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What is the Difference Between Congenital and Acquired Heart Defects?

Not all heart diseases are the same, and there are some vast differences between congenital heart defects and acquired heart defects. Discover what you need to know about these different heart defects.

Main Differences Between Congenital and Acquired Heart Defects

Congenital heart defects are present at birth. This defect comes from an abnormality in the development of the heart in the embryogenesis stage. There are a lot of steps the body takes when forming the heart into an organ, and if the slightest detail goes wrong, it can result in a congenital heart defect. No two cases of congenital heart defects are identical, and there are specific genetic syndromes with higher chances of having a defect, such as Trisomy 21.

Acquired heart defects are something a person would acquire over time. In other words, these problems develop after a baby is born, rather than during embryogenesis. These are defects that most people think of when they imagine “having heart problems,” and are more commonly seen in older adults. Heart attacks, angina, and excessive calcium build-up on the heart valves are the most common types of adult acquired heart disease. Acquired heart disease is generally rare in children because it takes many years to evolve. Although rarely seen in the United States, rheumatic carditis (acquired heart damage associated with a strep infection) is quite common in developing countries. Kawasaki disease is one of the most common causes of acquired childhood heart disease in developed countries.

Are there Different Signs and Symptoms of Each Defect?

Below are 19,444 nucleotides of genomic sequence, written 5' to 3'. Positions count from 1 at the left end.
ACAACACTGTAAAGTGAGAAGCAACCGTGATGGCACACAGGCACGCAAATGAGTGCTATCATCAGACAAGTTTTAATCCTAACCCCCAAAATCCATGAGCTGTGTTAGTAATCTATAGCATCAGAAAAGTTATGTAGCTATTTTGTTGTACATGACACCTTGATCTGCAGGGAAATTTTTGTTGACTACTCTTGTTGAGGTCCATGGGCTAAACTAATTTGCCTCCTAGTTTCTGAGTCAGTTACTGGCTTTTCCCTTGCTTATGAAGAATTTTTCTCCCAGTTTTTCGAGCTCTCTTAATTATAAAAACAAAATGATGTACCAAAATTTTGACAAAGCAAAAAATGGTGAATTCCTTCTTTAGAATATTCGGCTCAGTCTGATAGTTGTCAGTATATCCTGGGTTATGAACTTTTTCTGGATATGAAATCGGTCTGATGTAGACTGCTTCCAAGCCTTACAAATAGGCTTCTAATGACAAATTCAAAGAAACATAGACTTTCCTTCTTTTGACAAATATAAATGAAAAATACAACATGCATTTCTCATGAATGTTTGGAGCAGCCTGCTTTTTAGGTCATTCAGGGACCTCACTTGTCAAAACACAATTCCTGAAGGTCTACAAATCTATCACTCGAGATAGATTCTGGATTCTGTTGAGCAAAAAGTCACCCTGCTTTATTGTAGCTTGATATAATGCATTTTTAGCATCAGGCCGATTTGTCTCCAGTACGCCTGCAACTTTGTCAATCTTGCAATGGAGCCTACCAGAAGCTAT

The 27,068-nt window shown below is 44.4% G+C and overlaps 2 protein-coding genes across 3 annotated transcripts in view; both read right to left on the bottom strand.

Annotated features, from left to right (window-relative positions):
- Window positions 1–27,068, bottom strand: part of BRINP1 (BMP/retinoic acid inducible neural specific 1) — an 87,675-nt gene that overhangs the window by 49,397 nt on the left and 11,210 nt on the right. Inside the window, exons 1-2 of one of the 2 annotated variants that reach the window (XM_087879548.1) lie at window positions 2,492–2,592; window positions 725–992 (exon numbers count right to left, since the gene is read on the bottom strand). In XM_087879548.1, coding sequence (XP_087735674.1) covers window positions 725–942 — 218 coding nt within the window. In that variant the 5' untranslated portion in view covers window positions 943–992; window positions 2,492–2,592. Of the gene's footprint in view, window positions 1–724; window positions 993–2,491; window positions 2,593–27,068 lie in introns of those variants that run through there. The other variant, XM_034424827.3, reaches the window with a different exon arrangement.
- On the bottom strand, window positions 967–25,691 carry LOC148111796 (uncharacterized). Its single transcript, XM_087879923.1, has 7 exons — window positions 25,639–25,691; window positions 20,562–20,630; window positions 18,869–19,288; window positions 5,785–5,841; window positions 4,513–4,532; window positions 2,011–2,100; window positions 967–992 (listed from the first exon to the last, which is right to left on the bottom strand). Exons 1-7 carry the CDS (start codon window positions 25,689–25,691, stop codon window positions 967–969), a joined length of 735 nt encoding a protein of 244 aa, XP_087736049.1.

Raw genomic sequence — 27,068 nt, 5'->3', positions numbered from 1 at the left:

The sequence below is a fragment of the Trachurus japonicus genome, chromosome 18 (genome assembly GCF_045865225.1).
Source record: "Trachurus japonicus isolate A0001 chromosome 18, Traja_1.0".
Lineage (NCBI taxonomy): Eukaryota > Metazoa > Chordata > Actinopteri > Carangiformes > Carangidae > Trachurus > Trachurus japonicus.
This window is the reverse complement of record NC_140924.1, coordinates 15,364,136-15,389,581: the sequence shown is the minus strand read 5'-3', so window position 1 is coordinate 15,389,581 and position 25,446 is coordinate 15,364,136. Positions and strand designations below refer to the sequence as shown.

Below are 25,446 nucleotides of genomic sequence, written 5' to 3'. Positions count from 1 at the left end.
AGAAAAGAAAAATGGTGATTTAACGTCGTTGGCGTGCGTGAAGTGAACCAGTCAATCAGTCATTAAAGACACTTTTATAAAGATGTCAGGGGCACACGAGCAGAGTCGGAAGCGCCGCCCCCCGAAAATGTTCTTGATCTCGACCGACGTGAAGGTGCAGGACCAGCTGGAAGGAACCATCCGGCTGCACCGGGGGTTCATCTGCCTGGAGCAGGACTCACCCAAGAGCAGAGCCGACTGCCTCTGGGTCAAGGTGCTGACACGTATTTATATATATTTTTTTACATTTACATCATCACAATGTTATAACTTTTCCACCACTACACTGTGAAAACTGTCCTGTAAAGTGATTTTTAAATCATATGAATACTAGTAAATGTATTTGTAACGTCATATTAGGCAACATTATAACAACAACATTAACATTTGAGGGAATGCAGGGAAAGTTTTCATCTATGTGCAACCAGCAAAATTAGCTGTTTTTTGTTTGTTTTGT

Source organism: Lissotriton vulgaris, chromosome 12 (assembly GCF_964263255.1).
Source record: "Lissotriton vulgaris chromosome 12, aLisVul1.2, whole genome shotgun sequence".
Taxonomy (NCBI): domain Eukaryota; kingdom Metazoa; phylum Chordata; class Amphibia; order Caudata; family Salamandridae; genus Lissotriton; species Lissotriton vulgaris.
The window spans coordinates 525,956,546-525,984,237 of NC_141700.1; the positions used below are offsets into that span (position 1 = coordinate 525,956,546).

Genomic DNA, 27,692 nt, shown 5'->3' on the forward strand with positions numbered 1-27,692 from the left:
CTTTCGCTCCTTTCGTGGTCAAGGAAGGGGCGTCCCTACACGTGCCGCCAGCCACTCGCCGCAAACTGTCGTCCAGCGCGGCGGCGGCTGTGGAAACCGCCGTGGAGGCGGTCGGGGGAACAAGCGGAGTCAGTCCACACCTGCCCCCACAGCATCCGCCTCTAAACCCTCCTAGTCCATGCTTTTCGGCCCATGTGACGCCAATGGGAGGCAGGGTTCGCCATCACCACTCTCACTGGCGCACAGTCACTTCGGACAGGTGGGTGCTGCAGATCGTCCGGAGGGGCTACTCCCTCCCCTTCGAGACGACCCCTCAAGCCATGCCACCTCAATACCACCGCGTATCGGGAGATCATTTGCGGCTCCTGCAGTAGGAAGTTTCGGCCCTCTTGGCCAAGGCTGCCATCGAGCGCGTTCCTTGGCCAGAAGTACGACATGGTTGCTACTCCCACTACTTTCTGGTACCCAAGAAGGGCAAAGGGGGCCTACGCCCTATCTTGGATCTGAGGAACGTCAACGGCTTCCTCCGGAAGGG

Congenital heart defect symptoms are usually noticed very early in a baby’s life and can even be prenatally detected. If a baby has a low oxygen reading from a pulse ox screening or abnormal heart sound (like a murmur), there is a higher chance they could have a heart defect. Other symptoms include poor feeding ability, slow weight gain, and skin color change from head to toe.

Acquired heart defects are much more sneaky in the sense that they can mimic other infections
or illnesses. For example, rheumatic carditis is usually diagnosed after a child has strep throat.
Kawasaki disease is diagnosed after a minimum of five days of fever and after other causes have been ruled out. Often times, these children have a lower exercise tolerance.

Treatments for Congenital and Acquired Heart Defects

Babies with congenital heart defects usually require surgery to fix their anatomical problem. Children with acquired heart defects, depending on what they have, will be treated with either surgical procedures or medical therapy.

Sibley Heart Center Cardiology treats both congenital and acquired heart defects, and we invite you to visit our blog or explore our library of research resources.

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